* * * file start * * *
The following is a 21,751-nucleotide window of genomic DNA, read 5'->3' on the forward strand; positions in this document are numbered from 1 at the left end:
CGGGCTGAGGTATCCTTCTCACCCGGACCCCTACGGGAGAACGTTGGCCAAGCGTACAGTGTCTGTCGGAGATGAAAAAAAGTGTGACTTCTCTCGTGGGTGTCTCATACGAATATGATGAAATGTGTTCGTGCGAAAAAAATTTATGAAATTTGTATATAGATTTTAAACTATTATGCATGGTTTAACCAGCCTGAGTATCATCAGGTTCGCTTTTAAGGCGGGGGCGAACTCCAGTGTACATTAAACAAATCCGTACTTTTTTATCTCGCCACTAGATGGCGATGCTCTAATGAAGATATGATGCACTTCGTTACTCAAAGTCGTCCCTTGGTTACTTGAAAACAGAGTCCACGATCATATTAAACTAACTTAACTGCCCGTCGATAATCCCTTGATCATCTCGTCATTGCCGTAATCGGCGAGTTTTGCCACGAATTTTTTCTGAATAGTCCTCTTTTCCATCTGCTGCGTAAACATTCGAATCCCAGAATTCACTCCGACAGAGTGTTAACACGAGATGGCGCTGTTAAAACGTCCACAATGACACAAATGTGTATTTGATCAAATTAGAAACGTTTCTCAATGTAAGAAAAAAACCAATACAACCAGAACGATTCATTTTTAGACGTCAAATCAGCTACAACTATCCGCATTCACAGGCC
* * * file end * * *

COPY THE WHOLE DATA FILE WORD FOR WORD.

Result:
The following is a 21,751-nucleotide window of genomic DNA, read 5'->3' on the forward strand; positions in this document are numbered from 1 at the left end:
CGGGCTGAGGTATCCTTCTCACCCGGACCCCTACGGGAGAACGTTGGCCAAGCGTACAGTGTCTGTCGGAGATGAAAAAAAGTGTGACTTCTCTCGTGGGTGTCTCATACGAATATGATGAAATGTGTTCGTGCGAAAAAAATTTATGAAATTTGTATATAGATTTTAAACTATTATGCATGGTTTAACCAGCCTGAGTATCATCAGGTTCGCTTTTAAGGCGGGGGCGAACTCCAGTGTACATTAAACAAATCCGTACTTTTTTATCTCGCCACTAGATGGCGATGCTCTAATGAAGATATGATGCACTTCGTTACTCAAAGTCGTCCCTTGGTTACTTGAAAACAGAGTCCACGATCATATTAAACTAACTTAACTGCCCGTCGATAATCCCTTGATCATCTCGTCATTGCCGTAATCGGCGAGTTTTGCCACGAATTTTTTCTGAATAGTCCTCTTTTCCATCTGCTGCGTAAACATTCGAATCCCAGAATTCACTCCGACAGAGTGTTAACACGAGATGGCGCTGTTAAAACGTCCACAATGACACAAATGTGTATTTGATCAAATTAGAAACGTTTCTCAATGTAAGAAAAAAACCAATACAACCAGAACGATTCATTTTTAGACGTCAAATCAGCTACAACTATCCGCATTCACAGGCC